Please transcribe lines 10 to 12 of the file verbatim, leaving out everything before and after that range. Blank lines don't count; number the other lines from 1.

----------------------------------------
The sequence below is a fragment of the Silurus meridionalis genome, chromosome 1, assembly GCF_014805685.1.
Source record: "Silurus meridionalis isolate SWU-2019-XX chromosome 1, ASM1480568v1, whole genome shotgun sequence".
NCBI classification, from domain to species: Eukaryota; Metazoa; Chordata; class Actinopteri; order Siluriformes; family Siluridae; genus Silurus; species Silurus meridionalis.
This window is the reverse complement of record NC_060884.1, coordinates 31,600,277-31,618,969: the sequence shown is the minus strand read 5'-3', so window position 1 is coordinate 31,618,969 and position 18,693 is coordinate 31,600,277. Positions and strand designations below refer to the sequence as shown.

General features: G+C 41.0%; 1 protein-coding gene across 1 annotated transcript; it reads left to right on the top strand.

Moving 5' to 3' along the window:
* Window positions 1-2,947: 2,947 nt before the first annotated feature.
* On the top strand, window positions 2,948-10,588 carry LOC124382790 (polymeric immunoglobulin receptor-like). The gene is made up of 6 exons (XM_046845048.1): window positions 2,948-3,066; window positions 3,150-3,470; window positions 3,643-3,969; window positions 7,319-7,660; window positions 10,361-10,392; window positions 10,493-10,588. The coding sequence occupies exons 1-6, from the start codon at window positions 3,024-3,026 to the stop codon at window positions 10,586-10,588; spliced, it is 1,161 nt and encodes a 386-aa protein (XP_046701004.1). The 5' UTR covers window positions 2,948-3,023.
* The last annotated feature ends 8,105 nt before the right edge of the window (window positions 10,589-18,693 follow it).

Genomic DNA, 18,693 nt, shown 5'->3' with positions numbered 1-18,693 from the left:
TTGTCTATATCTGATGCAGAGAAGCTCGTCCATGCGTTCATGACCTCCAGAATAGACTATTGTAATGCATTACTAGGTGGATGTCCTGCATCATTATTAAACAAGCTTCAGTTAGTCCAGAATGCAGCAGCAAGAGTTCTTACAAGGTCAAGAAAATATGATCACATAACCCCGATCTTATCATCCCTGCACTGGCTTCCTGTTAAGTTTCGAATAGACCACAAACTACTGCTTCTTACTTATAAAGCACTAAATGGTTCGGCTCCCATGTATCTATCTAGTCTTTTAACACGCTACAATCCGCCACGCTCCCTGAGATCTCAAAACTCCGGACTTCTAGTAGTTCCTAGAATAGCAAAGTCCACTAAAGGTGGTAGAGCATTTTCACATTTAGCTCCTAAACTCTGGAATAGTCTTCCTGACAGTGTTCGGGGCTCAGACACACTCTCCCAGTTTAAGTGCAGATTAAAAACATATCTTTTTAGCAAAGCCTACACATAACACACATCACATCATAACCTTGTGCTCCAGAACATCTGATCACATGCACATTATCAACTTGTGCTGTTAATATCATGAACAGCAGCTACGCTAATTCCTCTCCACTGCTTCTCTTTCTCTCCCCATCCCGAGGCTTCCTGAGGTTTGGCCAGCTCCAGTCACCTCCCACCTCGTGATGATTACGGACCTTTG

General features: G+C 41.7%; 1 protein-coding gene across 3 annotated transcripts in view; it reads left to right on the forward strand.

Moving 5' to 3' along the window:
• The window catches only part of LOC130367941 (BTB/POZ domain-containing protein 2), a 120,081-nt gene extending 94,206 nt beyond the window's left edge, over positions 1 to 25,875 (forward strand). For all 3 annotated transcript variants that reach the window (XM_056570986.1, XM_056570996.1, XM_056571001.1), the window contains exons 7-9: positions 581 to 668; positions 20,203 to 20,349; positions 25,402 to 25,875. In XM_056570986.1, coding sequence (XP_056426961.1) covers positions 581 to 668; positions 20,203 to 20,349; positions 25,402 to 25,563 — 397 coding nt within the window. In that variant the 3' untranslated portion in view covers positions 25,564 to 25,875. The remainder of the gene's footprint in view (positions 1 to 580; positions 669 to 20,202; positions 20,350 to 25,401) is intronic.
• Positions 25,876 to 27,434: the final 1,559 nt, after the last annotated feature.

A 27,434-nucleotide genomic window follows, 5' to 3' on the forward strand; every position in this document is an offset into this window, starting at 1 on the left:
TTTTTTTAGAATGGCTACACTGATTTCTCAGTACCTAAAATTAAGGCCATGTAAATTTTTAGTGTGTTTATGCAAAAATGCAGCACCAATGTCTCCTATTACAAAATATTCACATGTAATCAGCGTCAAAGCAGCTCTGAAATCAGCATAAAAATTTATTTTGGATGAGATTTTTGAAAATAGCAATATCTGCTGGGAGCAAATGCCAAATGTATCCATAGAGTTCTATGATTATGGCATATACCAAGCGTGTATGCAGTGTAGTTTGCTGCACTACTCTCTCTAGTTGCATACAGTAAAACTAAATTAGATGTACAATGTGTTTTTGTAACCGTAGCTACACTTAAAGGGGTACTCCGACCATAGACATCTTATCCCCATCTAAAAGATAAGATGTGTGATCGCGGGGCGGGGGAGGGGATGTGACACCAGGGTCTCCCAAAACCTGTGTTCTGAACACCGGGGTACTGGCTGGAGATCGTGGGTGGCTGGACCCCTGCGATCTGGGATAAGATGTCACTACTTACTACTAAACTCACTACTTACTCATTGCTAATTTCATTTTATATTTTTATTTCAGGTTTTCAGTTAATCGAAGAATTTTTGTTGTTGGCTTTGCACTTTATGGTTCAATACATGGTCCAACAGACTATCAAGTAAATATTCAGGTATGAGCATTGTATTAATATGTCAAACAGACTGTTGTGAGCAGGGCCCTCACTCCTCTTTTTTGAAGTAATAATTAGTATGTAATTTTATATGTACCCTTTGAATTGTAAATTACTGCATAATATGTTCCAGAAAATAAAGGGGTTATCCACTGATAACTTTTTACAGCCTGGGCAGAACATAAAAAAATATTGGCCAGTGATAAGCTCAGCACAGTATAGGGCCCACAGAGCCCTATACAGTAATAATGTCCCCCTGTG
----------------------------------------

Genomic DNA, 18,693 nt, shown 5'->3' with positions numbered 1-18,693 from the left:
TTGTCTATATCTGATGCAGAGAAGCTCGTCCATGCGTTCATGACCTCCAGAATAGACTATTGTAATGCATTACTAGGTGGATGTCCTGCATCATTATTAAACAAGCTTCAGTTAGTCCAGAATGCAGCAGCAAGAGTTCTTACAAGGTCAAGAAAATATGATCACATAACCCCGATCTTATCATCCCTGCACTGGCTTCCTGTTAAGTTTCGAATAGACCACAAACTACTGCTTCTTACTTATAAAGCACTAAATGGTTCGGCTCCCATGTATCTATCTAGTCTTTTAACACGCTACAATCCGCCACGCTCCCTGAGATCTCAAAACTCCGGACTTCTAGTAGTTCCTAGAATAGCAAAGTCCACTAAAGGTGGTAGAGCATTTTCACATTTAGCTCCTAAACTCTGGAATAGTCTTCCTGACAGTGTTCGGGGCTCAGACACACTCTCCCAGTTTAAGTGCAGATTAAAAACATATCTTTTTAGCAAAGCCTACACATAACACACATCACATCATAACCTTGTGCTCCAGAACATCTGATCACATGCACATTATCAACTTGTGCTGTTAATATCATGAACAGCAGCTACGCTAATTCCTCTCCACTGCTTCTCTTTCTCTCCCCATCCCGAGGCTTCCTGAGGTTTGGCCAGCTCCAGTCACCTCCCACCTCGTGATGATTACGGACCTTTG

General features: G+C 41.7%; 1 protein-coding gene across 3 annotated transcripts in view; it reads left to right on the forward strand.